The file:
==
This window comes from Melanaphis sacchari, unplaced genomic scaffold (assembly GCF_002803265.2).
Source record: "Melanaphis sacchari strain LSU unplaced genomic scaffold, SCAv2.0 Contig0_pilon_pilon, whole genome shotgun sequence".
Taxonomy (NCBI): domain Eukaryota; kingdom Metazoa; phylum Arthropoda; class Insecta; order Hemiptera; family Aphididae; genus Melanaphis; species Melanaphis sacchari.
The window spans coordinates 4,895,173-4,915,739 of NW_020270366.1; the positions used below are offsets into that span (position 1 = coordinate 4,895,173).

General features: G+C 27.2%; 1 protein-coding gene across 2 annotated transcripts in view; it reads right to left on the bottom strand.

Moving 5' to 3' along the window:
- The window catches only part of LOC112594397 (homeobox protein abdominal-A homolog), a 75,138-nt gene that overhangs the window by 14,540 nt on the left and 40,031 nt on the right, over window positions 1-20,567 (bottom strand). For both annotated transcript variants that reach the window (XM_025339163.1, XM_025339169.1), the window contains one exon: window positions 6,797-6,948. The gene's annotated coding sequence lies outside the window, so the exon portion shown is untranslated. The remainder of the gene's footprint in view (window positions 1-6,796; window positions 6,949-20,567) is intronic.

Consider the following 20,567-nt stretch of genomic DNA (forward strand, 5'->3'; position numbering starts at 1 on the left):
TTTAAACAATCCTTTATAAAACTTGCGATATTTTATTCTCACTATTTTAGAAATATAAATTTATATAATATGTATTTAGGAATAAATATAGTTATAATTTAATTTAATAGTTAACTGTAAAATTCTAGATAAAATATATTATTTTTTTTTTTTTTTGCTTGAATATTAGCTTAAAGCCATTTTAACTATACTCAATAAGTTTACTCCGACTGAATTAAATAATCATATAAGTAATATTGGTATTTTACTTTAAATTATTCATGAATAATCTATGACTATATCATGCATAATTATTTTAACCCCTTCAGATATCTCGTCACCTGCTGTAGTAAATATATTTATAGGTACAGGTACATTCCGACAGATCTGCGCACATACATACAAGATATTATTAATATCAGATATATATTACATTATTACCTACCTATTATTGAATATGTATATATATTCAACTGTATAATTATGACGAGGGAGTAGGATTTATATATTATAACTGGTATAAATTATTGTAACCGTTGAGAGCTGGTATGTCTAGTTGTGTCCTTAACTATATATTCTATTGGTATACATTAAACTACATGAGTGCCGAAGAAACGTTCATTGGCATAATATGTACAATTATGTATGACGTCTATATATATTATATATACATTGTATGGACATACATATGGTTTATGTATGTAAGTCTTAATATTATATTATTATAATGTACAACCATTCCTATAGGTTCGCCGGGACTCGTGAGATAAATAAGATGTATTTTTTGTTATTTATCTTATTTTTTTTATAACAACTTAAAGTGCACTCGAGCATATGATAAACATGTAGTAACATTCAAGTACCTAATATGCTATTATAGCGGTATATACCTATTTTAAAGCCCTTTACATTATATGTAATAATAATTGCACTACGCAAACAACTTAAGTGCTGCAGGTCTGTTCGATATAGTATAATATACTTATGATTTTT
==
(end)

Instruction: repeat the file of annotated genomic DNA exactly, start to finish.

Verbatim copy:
This window comes from Melanaphis sacchari, unplaced genomic scaffold (assembly GCF_002803265.2).
Source record: "Melanaphis sacchari strain LSU unplaced genomic scaffold, SCAv2.0 Contig0_pilon_pilon, whole genome shotgun sequence".
Taxonomy (NCBI): domain Eukaryota; kingdom Metazoa; phylum Arthropoda; class Insecta; order Hemiptera; family Aphididae; genus Melanaphis; species Melanaphis sacchari.
The window spans coordinates 4,895,173-4,915,739 of NW_020270366.1; the positions used below are offsets into that span (position 1 = coordinate 4,895,173).

General features: G+C 27.2%; 1 protein-coding gene across 2 annotated transcripts in view; it reads right to left on the bottom strand.

Moving 5' to 3' along the window:
- The window catches only part of LOC112594397 (homeobox protein abdominal-A homolog), a 75,138-nt gene that overhangs the window by 14,540 nt on the left and 40,031 nt on the right, over window positions 1-20,567 (bottom strand). For both annotated transcript variants that reach the window (XM_025339163.1, XM_025339169.1), the window contains one exon: window positions 6,797-6,948. The gene's annotated coding sequence lies outside the window, so the exon portion shown is untranslated. The remainder of the gene's footprint in view (window positions 1-6,796; window positions 6,949-20,567) is intronic.

Consider the following 20,567-nt stretch of genomic DNA (forward strand, 5'->3'; position numbering starts at 1 on the left):
TTTAAACAATCCTTTATAAAACTTGCGATATTTTATTCTCACTATTTTAGAAATATAAATTTATATAATATGTATTTAGGAATAAATATAGTTATAATTTAATTTAATAGTTAACTGTAAAATTCTAGATAAAATATATTATTTTTTTTTTTTTTTGCTTGAATATTAGCTTAAAGCCATTTTAACTATACTCAATAAGTTTACTCCGACTGAATTAAATAATCATATAAGTAATATTGGTATTTTACTTTAAATTATTCATGAATAATCTATGACTATATCATGCATAATTATTTTAACCCCTTCAGATATCTCGTCACCTGCTGTAGTAAATATATTTATAGGTACAGGTACATTCCGACAGATCTGCGCACATACATACAAGATATTATTAATATCAGATATATATTACATTATTACCTACCTATTATTGAATATGTATATATATTCAACTGTATAATTATGACGAGGGAGTAGGATTTATATATTATAACTGGTATAAATTATTGTAACCGTTGAGAGCTGGTATGTCTAGTTGTGTCCTTAACTATATATTCTATTGGTATACATTAAACTACATGAGTGCCGAAGAAACGTTCATTGGCATAATATGTACAATTATGTATGACGTCTATATATATTATATATACATTGTATGGACATACATATGGTTTATGTATGTAAGTCTTAATATTATATTATTATAATGTACAACCATTCCTATAGGTTCGCCGGGACTCGTGAGATAAATAAGATGTATTTTTTGTTATTTATCTTATTTTTTTTATAACAACTTAAAGTGCACTCGAGCATATGATAAACATGTAGTAACATTCAAGTACCTAATATGCTATTATAGCGGTATATACCTATTTTAAAGCCCTTTACATTATATGTAATAATAATTGCACTACGCAAACAACTTAAGTGCTGCAGGTCTGTTCGATATAGTATAATATACTTATGATTTTT